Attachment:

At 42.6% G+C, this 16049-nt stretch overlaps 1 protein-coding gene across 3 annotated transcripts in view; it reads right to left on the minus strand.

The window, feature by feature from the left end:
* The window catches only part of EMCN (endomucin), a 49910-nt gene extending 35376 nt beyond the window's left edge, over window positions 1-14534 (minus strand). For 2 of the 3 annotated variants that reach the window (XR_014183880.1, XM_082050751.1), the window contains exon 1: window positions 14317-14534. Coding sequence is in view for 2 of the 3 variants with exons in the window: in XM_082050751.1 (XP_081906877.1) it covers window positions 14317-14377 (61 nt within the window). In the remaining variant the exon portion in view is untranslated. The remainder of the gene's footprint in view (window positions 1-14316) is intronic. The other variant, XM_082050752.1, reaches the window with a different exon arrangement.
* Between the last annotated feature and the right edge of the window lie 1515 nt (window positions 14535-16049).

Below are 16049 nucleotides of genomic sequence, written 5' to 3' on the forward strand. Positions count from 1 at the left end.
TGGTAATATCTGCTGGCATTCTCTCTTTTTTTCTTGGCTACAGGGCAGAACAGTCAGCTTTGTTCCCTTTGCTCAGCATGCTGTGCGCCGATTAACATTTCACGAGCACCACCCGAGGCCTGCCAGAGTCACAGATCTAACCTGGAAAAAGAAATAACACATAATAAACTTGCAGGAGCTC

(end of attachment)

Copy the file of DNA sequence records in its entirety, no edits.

At 42.6% G+C, this 16049-nt stretch overlaps 1 protein-coding gene across 3 annotated transcripts in view; it reads right to left on the minus strand.

The window, feature by feature from the left end:
* The window catches only part of EMCN (endomucin), a 49910-nt gene extending 35376 nt beyond the window's left edge, over window positions 1-14534 (minus strand). For 2 of the 3 annotated variants that reach the window (XR_014183880.1, XM_082050751.1), the window contains exon 1: window positions 14317-14534. Coding sequence is in view for 2 of the 3 variants with exons in the window: in XM_082050751.1 (XP_081906877.1) it covers window positions 14317-14377 (61 nt within the window). In the remaining variant the exon portion in view is untranslated. The remainder of the gene's footprint in view (window positions 1-14316) is intronic. The other variant, XM_082050752.1, reaches the window with a different exon arrangement.
* Between the last annotated feature and the right edge of the window lie 1515 nt (window positions 14535-16049).

Below are 16049 nucleotides of genomic sequence, written 5' to 3' on the forward strand. Positions count from 1 at the left end.
TGGTAATATCTGCTGGCATTCTCTCTTTTTTTCTTGGCTACAGGGCAGAACAGTCAGCTTTGTTCCCTTTGCTCAGCATGCTGTGCGCCGATTAACATTTCACGAGCACCACCCGAGGCCTGCCAGAGTCACAGATCTAACCTGGAAAAAGAAATAACACATAATAAACTTGCAGGAGCTC